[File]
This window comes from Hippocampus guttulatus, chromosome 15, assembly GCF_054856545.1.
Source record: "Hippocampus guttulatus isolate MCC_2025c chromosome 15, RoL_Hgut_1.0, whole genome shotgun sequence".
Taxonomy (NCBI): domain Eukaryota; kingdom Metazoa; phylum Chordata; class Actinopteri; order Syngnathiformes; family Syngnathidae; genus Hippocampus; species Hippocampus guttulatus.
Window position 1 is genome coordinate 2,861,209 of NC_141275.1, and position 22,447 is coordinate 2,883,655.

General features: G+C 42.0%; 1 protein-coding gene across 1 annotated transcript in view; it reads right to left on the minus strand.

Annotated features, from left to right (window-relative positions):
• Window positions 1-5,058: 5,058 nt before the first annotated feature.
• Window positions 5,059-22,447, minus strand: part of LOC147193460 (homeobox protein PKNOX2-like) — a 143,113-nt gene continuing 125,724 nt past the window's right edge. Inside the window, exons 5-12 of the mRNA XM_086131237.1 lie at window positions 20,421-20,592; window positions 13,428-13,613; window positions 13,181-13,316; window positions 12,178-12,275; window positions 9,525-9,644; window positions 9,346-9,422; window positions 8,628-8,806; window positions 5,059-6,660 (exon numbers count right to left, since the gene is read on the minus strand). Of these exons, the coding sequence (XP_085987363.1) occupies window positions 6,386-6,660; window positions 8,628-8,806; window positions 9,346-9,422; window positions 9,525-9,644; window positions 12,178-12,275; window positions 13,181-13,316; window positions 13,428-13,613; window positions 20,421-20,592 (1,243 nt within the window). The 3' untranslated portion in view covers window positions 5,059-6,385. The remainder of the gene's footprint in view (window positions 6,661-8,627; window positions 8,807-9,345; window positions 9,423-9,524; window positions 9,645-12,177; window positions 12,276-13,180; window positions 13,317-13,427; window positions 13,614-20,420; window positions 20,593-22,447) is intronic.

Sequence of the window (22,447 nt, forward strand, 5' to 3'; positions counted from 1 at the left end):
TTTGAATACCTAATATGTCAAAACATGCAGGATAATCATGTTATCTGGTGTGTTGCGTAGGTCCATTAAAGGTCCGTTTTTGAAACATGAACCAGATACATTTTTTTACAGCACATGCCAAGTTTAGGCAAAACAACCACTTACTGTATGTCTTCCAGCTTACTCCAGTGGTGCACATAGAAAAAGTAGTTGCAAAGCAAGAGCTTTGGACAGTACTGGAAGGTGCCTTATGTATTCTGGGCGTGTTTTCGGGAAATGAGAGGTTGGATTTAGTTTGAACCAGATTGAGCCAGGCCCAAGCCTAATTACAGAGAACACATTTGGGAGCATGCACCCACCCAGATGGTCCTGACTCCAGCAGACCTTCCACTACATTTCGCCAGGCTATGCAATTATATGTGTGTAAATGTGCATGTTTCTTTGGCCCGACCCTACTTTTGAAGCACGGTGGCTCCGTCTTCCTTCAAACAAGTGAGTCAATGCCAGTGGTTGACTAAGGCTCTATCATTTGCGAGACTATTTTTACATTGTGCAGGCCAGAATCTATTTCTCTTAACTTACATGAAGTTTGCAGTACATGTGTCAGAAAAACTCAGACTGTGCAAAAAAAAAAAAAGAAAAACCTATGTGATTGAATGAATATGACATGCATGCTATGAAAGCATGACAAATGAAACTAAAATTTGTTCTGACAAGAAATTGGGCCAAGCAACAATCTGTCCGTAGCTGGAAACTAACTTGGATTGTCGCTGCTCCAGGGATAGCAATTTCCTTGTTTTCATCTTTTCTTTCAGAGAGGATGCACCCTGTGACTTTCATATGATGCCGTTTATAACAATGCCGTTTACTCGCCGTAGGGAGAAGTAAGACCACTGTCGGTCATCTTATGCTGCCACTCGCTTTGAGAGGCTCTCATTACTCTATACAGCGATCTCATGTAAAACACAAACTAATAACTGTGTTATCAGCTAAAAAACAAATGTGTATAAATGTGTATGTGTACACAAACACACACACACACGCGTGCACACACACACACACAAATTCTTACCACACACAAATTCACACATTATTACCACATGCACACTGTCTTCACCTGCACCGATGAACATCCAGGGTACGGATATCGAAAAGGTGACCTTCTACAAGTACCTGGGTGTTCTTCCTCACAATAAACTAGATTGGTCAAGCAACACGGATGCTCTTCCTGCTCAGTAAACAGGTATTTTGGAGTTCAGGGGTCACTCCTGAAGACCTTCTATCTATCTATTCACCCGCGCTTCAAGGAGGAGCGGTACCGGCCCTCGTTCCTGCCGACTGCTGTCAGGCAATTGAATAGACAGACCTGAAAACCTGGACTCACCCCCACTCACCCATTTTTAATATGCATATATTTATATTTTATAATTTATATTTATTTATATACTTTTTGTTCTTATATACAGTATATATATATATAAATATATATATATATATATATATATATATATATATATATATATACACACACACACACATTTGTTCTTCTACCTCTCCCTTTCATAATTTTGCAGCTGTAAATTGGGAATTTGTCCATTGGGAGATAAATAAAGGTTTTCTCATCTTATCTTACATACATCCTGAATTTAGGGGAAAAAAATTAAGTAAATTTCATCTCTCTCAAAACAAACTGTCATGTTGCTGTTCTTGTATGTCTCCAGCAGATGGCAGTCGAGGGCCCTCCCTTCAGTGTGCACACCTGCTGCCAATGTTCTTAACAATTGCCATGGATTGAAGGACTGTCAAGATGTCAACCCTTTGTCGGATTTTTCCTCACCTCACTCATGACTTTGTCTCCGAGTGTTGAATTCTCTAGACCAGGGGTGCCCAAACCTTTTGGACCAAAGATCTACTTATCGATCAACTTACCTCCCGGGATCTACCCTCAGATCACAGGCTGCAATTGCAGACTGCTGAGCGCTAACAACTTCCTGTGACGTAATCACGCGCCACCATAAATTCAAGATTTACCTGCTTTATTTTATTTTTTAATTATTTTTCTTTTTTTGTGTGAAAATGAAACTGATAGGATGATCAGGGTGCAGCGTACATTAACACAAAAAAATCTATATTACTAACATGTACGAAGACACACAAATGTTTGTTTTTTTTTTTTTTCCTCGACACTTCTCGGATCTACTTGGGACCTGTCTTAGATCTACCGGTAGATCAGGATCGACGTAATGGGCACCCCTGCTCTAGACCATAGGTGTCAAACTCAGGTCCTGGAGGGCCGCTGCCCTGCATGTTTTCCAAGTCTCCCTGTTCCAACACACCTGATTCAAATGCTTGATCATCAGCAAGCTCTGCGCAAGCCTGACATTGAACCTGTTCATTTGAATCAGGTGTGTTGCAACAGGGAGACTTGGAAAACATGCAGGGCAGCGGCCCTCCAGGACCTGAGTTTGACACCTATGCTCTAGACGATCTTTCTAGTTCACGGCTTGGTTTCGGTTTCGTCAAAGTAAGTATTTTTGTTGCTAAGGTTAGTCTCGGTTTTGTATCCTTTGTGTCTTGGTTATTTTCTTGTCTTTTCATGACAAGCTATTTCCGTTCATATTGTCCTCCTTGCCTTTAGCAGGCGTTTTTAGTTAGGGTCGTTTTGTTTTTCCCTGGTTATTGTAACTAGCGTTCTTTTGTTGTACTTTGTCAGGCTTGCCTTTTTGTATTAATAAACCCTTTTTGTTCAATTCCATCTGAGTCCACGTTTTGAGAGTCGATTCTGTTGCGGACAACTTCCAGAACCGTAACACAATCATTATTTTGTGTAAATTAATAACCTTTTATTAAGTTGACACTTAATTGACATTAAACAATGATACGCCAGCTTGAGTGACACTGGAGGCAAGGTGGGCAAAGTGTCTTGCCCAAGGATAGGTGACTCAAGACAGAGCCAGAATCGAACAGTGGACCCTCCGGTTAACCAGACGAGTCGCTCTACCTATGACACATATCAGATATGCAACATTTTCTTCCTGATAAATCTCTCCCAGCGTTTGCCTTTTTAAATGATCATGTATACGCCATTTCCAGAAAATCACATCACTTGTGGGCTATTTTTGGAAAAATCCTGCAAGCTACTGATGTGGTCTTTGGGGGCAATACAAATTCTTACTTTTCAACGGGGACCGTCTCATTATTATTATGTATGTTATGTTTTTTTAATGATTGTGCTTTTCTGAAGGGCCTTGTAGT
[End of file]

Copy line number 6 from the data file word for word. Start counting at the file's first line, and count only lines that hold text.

Annotated features, from left to right (window-relative positions):